science and politics

People confuse science the noun with science the verb
Last week, Prime Minister Justin Trudeau of Canada announced that the U.S.-Canada border would likely remain closed to all non-essential travel due to concerns about the spread of the coronavirus in the U.S.
I collect science textbooks. Some of the best ones I have on my shelf are Janeway's Immunobiology, Lehninger Principles of Biochemistry, Casarett & Doull's Toxicology, and Sherris Medical Microbiology.
One of the biggest mistakes that scientists have made in recent years is to become overtly political. Scientific American has taken it a step further and endorsed Joe Biden for President.
Of all the things we have lost this year due to the COVID-19 pandemic – from the people we love to the jobs that put food on the table – one of the more pernicious is the loss of faith and confidence that Americans have in their public health inst
Scientists would like to have a list of all the species on Earth. That sounds like a relatively straightforward, purely academic exercise, but it really isn't. Unfortunately, one major reason is politics.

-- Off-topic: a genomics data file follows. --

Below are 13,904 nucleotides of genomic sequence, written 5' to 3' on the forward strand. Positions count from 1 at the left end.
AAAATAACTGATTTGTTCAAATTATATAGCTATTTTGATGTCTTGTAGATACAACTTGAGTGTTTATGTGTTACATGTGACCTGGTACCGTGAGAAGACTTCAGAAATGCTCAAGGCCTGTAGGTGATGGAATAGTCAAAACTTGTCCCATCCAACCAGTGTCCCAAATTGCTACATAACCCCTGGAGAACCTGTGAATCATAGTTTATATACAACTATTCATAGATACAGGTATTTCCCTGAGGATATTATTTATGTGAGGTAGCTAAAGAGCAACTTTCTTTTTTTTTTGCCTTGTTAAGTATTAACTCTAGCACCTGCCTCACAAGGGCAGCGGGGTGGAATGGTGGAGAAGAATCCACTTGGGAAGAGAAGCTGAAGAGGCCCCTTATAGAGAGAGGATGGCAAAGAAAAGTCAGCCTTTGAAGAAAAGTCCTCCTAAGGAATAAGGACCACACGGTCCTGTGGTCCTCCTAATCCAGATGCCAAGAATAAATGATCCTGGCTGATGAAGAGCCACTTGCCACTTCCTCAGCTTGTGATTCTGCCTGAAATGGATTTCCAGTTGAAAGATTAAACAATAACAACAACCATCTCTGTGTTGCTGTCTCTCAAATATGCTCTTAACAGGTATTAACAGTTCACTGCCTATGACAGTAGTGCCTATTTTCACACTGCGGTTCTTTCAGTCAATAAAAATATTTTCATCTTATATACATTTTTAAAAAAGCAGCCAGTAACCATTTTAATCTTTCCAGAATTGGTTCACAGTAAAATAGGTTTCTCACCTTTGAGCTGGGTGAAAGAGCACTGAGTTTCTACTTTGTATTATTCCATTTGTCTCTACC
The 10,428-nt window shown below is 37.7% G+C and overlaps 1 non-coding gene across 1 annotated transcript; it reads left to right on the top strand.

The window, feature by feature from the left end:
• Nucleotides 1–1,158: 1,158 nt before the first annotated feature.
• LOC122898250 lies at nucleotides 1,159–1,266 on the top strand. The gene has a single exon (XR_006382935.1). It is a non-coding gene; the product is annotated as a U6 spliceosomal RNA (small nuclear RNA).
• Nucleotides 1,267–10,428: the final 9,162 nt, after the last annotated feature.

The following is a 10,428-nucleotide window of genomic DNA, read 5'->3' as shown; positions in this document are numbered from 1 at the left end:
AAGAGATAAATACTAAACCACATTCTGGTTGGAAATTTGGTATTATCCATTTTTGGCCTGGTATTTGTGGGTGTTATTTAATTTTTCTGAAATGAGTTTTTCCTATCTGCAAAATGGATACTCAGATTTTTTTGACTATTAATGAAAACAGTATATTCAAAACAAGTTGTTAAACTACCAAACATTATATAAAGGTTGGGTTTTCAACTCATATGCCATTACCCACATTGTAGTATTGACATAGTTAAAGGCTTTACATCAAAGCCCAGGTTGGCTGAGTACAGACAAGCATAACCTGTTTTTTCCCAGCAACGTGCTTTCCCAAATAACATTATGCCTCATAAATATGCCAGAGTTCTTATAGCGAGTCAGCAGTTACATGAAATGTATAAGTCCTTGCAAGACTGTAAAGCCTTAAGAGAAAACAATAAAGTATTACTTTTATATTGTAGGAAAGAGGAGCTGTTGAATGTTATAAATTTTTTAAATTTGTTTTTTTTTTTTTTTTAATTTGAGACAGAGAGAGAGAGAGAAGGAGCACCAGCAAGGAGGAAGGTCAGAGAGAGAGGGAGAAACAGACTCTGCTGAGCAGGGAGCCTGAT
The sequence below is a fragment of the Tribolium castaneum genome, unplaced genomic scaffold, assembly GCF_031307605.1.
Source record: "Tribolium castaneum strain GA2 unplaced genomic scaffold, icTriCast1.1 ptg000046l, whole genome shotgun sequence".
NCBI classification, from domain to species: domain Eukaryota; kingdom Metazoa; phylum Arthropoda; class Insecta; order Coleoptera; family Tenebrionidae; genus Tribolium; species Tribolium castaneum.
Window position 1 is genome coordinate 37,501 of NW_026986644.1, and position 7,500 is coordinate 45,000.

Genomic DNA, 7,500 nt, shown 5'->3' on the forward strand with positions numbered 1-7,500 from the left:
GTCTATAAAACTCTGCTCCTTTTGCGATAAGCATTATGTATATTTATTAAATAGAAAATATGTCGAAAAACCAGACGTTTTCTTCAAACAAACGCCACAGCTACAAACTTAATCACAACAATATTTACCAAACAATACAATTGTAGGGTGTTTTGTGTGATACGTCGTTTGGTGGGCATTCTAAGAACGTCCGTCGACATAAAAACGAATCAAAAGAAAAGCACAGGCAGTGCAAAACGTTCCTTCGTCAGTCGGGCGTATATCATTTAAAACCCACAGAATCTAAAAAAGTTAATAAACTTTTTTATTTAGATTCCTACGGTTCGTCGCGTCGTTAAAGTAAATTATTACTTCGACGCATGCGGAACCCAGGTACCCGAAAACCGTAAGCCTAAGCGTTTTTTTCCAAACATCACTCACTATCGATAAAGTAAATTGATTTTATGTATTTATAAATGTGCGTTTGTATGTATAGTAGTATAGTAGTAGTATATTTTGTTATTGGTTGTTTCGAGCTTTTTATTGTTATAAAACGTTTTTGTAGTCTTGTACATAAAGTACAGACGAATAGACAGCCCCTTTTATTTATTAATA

One of the most depressing features of American life in 2020 is the fact that everything has become politicized.
For those Americans who become infected with the novel coronavirus, symptoms include loss of smell, coughing, and high fever. For everyone else, the chief symptom is stupidity.
I've decided not to watch any of the presidential debates because I just can't take it. If a politician isn't saying something stupid, he or she is saying something insulting. Oftentimes, it's both.
Those who don't know history are doomed to repeat it. And I'm not talking about ancient history. I'm talking about 18 years ago.